Litigation may be an extreme example, but I do not doubt that many other industries have their own arms races that create work that is of dubious necessity. The antidote is simple to prescribe but hard to achieve: it is a return to the goal of efficiency in work—fulfilling whatever needs we have, as a society, with the minimal effort required, while leaving the option of more work as a hobby for those who happen to love it. In this respect, it seems like no little irony that Amazon should be a brutal workplace when its ostensible guiding principle is making people’s lives better. There must be a better way.

In a situation such as this, a government that is by, for, and of the people and is focused on the general welfare can play a role. While no single company can afford to slack up because of competitive pressure, the government can set (and enforce—important aspect) ground rules that protect workers and level the playing field for all companies. For example, enforcing a 40-hour work week for all employees would enable companies to give their workforce time for family, rest, and activities other than work.

As an example of how this works, automobile manufacturers are required to meet certain safety standards by law. Without such laws, there would be a race to the bottom as companies cut costs by jettisoning the safety measures built into their cars. (You can see that they would by noting how strenuously and vigorously the automobile industry has fought the introduction of each safety requirement: if it were left up to them, they would never incorporate such measures for fear that their competitors would undercut them on price by having lower costs. But a law requiring the observance of such safety standards takes off the table the option of ignoring the standards, so no one can get a competitive advantage by ignoring safety.

Because of the nature of the system, however, the change probably must be imposed from without, since the companies have entered a trap from which they cannot otherwise escape.

Written by Leisureguy

22 August 2015 at 12:08 pm

Cold-brewed coffee note

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I’ve been making cold-brewed coffee for a while now and have my routine perfected.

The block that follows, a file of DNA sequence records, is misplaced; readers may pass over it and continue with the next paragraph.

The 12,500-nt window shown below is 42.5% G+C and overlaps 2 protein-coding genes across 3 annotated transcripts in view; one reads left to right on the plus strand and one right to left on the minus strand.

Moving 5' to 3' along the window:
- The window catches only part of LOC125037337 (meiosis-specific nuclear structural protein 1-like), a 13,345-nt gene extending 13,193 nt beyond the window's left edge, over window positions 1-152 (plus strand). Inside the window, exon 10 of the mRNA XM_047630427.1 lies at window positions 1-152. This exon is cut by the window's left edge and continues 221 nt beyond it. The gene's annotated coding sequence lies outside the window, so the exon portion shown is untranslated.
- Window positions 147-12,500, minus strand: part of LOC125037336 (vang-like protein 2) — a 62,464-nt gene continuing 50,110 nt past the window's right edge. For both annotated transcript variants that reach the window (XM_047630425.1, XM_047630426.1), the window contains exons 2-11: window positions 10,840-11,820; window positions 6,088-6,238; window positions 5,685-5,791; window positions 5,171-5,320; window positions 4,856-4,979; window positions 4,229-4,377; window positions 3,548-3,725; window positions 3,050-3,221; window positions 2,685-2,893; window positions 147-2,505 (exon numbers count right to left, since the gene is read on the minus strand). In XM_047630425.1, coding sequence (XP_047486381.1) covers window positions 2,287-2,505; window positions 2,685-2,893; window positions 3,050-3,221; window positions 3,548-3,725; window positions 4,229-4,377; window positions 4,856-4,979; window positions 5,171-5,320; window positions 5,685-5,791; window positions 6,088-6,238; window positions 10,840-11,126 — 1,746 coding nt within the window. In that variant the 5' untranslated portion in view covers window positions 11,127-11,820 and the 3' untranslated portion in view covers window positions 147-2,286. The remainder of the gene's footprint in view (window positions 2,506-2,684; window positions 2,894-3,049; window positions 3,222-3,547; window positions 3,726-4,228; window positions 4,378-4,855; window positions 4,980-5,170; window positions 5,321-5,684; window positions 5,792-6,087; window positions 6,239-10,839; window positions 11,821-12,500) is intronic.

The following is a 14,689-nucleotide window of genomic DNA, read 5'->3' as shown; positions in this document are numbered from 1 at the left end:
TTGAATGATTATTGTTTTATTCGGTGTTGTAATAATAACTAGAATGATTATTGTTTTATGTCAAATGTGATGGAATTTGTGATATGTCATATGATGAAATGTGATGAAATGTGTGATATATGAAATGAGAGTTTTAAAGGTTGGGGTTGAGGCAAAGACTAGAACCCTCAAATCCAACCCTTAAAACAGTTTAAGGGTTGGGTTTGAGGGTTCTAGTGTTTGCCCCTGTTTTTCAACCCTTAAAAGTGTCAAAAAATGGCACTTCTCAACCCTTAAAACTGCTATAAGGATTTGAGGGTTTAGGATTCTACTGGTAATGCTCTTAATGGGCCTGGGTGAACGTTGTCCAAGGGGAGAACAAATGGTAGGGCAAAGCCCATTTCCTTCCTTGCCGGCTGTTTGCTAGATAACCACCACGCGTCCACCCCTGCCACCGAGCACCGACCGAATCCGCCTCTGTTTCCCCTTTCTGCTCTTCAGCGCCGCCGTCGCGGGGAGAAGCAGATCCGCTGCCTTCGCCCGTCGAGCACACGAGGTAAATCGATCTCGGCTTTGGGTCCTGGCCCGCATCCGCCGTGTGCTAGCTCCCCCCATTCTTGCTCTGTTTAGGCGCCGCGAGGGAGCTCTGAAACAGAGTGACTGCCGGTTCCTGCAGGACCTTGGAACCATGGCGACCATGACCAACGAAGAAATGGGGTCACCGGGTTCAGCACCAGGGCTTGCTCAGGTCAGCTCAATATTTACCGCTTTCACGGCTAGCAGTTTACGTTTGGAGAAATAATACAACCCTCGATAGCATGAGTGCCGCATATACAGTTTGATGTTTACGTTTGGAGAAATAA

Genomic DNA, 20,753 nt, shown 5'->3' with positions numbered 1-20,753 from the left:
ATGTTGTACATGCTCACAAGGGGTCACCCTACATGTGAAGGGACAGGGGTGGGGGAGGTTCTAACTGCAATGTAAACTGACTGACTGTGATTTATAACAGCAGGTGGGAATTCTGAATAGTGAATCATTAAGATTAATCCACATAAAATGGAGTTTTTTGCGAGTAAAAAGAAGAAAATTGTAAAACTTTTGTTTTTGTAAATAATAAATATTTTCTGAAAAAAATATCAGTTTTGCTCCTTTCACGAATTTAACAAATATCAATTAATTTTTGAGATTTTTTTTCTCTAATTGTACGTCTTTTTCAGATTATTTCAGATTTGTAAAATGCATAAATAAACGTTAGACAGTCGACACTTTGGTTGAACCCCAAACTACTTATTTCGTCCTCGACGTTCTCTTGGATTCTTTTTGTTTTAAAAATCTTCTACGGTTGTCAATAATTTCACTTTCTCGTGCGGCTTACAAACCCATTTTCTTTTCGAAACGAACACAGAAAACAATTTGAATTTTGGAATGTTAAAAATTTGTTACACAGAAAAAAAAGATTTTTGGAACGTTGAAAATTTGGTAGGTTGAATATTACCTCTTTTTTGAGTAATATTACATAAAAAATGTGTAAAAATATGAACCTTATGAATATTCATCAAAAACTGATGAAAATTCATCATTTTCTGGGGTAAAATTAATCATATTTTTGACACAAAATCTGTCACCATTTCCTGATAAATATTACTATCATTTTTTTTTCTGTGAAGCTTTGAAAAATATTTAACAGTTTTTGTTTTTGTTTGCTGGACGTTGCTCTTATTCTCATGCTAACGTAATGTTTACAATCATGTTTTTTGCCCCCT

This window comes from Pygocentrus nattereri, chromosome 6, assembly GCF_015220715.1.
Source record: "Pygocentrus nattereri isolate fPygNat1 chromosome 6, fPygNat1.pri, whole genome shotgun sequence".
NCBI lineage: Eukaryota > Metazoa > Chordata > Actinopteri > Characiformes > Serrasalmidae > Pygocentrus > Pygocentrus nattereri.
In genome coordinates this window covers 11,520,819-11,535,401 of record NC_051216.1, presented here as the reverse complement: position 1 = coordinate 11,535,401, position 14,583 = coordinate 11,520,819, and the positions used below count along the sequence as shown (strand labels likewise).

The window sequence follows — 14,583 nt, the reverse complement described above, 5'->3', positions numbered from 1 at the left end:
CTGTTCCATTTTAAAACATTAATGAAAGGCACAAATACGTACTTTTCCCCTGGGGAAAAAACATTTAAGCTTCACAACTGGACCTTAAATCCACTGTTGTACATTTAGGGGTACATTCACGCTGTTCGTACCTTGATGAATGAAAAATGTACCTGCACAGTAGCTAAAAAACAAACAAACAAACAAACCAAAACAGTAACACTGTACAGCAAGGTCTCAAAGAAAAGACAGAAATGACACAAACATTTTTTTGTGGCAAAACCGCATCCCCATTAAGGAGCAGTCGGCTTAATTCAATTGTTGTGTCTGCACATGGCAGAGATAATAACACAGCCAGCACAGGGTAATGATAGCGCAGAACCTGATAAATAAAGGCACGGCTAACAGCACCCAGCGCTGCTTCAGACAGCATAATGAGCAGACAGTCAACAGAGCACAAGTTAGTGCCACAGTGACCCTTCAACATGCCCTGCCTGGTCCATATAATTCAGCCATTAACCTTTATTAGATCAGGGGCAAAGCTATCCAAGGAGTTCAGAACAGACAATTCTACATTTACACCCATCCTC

I have found that a 1-qt Mason canning jar works extremely well. The jar has measurement markings on the side, so I can easily fill it to the 3-cup mark. And since a canning funnel (which has a large opening) fits nicely inside the mouth of the jar (because the funnel is in fact made to fit canning jars), it’s easy to add 2/3 cup coffee grounds with no spills. Then 12 hours later, I strain, filter, and add water equal to the amount of coffee, which (after straining and filtering) is 2.5 cups. I pour the coffee concentrate into a pitcher and add 2.5 cups water, so I get 5 cups cold-brewed coffee.

The Younger Daughter passed along this interesting tip: add a few springs of mint leaves when you add the coffee grounds. I can’t wait to try it.

Written by Leisureguy

22 August 2015 at 11:04 am

Williams Redux

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SOTD 22 Aug 2015

Williams Mug Soap, as it is known nowadays, a faded shell of its former self, began as Genuine Yankee Soap, introduced in 1840 and made by Williams & Brothers of Manchester, Connecticut. The poster above shows the later name of the company, J.B. Williams & Co., located in Glastonbury, Connecticut.

Williams Mug Soap, I’ve read, has now been discontinued, stubbornly resistant to lathering by the end of its life, due to a few reformulations too many, but we are told that it once was a great tallow-based soap.

Razor Emporium did some research, and says that they have found the original formula and resurrected it under the name Connecticut Yankee, in recognition of the original name and location (and, I think, in appreciation of the time-traveling aspect—if you’ve not read Mark Twain’s A Connecticut Yankee in King Arthur’s Court, I recommend it highly).

I had to purchase a tin, and this morning I used it for the first time. (I got it yesterday.) If this was what Williams Mug Soap once was, its decline and fall are even more sobering, for this soap easily produces a fine lather indeed. Razor Emporium said that they wanted to be fully authentic and kept the original citronella scent, which is not off-putting but more ascetic than the lush fragrances of some modern soaps: a no-folderol sort of fragrance.

I used my Simpson Persian Jar and easily loaded it, working up a fine thick lather, even having to add a driblet of water as I worked it up on my beard. Not merely a curiosity, Connecticut Yankee is a very good shaving soap.

The RazoRock Baby Smooth, which made a brief reappearance for $100 and now seems to be sold out again, is a wonderful razor, extremely comfortable, markedly reluctant to nick, and highly efficient, easily producing a BBS result. It did a fine job this morning and indeed once again left my face BBS.

A splash of Ginger’s Garden Havana Cognac, and the weekend opens before me.

Written by Leisureguy

22 August 2015 at 9:15 am

Posted in Shaving